Honestly, though, this is the first time I have ever heard of Catholics decrying "Cheap Grace"...


    As for "co-operating" with salvation one scripture comes to is where jesus asks Paul if it's hard to kick against the pricks... Acts 9:5 and 26:14

    I get the impression that Jesus was "Saving" Paul all along, but Paul wasn't exactly co-operating. :D
     
  3. Thinkingstuff

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    You make a good point pointing out Paul. However the previous statement is kind of shallow in the sense that this is an on going discussion with my family and the fact that we say faith alone suggest to them "cheep Grace" because in their mind you can do what ever you want no restrictions. They have a sacramental belief. Which is key in their faith. However, it might be pointed out that Paul said
    and also
     
  4. Dr. Walter

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    Noah "found grace in the sight of the Lord" BEFORE he was instructed to build the boat. The only picture of salvation the New Testament uses concerning Noah was Noah in the boat when the flood came (1 Pet. 3).

    I believe that a person is first saved by God and then with that salvation comes enablement not to be saved, not to obtain salvation but to serve as a person already saved with stefast assurance of eternal salvatin due to what Christ has already done, promised to do APART and WITHOUT anything you personal may or may not contribute by your service.

     
  5. Thinkingstuff

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    This does not sound any different then what my catholic relatives are saying. It seems your primary view of this is motivational. Yet they hold to the motiff: "I have been saved, I am being saved, I will be saved" And this "present tense" Cooperative working with God is also reliant on God being the "logical Cause". Or not of their own volition. Since their motivation is the same how is what you're saying any different? You can claim motivation (which is very tenuous difference) but then claim the same motivation according to their beliefs and documents.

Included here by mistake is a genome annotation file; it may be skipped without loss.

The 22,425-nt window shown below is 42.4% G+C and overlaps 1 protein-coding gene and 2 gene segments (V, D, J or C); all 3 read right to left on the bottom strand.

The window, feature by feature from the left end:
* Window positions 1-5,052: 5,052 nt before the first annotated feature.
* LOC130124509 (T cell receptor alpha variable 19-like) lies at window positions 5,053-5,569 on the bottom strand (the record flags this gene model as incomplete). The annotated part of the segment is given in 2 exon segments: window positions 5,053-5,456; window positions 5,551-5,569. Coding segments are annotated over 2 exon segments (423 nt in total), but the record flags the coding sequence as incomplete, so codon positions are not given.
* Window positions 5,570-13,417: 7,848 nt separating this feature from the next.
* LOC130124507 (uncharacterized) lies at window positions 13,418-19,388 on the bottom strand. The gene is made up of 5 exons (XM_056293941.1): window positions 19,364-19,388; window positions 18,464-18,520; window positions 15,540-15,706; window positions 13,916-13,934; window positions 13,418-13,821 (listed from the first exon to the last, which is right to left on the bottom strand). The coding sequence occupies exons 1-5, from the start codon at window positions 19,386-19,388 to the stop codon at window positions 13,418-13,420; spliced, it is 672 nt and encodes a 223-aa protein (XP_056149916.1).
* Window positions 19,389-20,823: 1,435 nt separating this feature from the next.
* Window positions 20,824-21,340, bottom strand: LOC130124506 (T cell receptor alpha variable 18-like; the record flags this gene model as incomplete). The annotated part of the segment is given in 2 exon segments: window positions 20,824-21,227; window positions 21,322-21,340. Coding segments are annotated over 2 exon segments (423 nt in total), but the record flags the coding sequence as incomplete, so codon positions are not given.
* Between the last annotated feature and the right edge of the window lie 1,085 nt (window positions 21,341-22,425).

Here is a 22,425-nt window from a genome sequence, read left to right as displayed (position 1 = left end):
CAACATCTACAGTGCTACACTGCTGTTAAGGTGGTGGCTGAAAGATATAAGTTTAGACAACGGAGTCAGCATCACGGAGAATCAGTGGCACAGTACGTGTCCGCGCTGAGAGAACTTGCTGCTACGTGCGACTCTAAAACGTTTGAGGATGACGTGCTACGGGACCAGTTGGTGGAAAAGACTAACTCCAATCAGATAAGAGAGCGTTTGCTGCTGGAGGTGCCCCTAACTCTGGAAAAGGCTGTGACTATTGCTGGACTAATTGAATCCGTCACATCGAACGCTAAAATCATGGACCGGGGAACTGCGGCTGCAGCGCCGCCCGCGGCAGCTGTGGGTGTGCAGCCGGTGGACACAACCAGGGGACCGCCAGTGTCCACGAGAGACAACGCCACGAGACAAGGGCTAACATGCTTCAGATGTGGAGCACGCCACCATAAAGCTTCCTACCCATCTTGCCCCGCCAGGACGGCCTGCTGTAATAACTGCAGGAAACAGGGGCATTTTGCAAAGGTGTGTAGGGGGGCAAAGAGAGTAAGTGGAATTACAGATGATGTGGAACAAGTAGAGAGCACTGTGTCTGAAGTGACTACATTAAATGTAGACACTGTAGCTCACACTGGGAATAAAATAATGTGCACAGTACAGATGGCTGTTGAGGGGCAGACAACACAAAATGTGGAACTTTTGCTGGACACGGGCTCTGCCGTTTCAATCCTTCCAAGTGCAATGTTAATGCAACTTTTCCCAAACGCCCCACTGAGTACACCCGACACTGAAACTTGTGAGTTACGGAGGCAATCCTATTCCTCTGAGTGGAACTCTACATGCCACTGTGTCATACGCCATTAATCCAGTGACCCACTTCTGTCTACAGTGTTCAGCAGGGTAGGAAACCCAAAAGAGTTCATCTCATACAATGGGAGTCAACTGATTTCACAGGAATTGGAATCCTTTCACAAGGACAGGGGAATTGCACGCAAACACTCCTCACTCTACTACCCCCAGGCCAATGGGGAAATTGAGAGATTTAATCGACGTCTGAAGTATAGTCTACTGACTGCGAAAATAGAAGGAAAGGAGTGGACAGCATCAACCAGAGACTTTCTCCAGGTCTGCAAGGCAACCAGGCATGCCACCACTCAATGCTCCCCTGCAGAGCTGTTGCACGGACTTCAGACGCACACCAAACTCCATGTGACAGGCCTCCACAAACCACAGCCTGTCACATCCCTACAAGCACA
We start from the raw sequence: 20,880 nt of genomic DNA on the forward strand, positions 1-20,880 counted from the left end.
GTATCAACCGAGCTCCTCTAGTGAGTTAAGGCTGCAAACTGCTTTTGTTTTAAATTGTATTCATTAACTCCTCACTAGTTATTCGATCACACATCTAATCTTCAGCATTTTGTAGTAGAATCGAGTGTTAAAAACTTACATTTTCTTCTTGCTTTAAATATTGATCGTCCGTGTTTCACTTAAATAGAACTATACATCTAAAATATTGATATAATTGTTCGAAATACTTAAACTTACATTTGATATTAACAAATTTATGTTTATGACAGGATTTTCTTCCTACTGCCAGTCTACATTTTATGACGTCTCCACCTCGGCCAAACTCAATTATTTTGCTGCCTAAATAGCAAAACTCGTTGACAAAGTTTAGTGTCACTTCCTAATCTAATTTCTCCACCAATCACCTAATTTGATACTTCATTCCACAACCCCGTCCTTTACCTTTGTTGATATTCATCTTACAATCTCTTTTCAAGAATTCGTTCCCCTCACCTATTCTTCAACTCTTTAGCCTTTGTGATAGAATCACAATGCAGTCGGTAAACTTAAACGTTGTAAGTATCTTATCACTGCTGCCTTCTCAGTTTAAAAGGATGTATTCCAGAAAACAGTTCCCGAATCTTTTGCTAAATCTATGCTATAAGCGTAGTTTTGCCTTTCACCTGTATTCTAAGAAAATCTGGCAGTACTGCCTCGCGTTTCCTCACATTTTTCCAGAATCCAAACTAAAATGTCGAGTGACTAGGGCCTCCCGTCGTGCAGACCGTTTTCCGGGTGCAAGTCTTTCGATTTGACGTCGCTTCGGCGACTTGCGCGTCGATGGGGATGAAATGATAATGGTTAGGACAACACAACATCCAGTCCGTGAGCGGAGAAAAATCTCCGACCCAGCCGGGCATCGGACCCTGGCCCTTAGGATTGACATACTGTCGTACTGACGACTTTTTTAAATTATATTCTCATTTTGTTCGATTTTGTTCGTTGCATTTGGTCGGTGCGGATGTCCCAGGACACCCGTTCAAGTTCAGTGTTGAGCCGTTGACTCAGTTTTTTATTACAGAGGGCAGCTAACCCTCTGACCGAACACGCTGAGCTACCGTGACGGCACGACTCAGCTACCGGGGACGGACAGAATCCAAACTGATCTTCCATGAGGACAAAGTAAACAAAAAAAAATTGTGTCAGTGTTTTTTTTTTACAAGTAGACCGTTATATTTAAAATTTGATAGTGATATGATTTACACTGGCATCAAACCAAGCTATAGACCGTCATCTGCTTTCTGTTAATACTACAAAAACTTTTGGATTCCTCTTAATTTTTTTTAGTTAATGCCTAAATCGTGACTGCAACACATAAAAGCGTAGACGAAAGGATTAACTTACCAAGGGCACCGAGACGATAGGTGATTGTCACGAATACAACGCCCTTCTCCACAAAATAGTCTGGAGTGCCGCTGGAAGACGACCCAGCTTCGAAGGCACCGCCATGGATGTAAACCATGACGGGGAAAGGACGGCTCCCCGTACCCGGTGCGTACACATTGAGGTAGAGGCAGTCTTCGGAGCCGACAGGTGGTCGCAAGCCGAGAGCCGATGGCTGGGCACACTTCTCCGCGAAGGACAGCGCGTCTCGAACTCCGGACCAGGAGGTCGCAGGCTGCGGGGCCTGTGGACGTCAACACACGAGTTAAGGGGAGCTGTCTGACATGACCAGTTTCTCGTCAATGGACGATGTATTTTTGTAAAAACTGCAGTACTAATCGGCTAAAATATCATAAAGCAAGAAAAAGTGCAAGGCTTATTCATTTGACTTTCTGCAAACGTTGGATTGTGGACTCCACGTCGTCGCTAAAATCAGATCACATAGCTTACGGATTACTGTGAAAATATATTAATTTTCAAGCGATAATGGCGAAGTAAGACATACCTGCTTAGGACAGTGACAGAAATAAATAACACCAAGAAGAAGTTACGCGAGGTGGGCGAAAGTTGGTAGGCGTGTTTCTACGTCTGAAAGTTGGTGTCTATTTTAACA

6. Dr. Walter

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    It may "sound" like what you Catholic relatives are saying but it is clearly not what they are saying. It is what Jesus said, "if you love me keep my commandments." The motivation here is "love" not fear of going to hell or necessity in order to get into heaven.

    Your Catholic relatives do not believe in a completed past action regeneration/justification that secures heaven APART FROM and WITHOUT your personal assistance, performance or good works even considered or contemplated. Your Catholic relatives do not view present tense salvation of your daily life as non-consequential in regard to entrance into heaven but only consequential for glorifying God before men, obtaining EXPERIENTIAL temporal blessings of eternal salvation now and eternal rewards in heaven.

    Although what your Catholic relatives position may "sound" like it is certainly far different than what I am defining those "sounds" to actually be.
     
  7. Thinkingstuff

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    How have you determined their motiviation? This is key. You can only assertain motivation by what they say of themselves and what their documents attest to.

    Certainly, they don't believe that a one time confession of faith "guarantees" the attaining of Heaven if they do nothing else the rest of their lives and remain "in sin". And they will ascribe to you 2 Timothey 4 to that end. As far as the present tense of Salvation of daily life they believe that you are saved "unto good works". Which is a redeeming of men to the state God initially intended for man rather than have them remain soley in sin. And that current sanctification works for the Glorification of God and the Theosis of the individual. ( to use their term).
     
  8. targus

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    I am confused.

    Why should it carry any weight?

    Some non-believers can say that their behavior is better than some who believe themselves to be saved.

    If one of your brothers or sisters converted to Islam and defended it based on being a better person than yourself - how would you respond?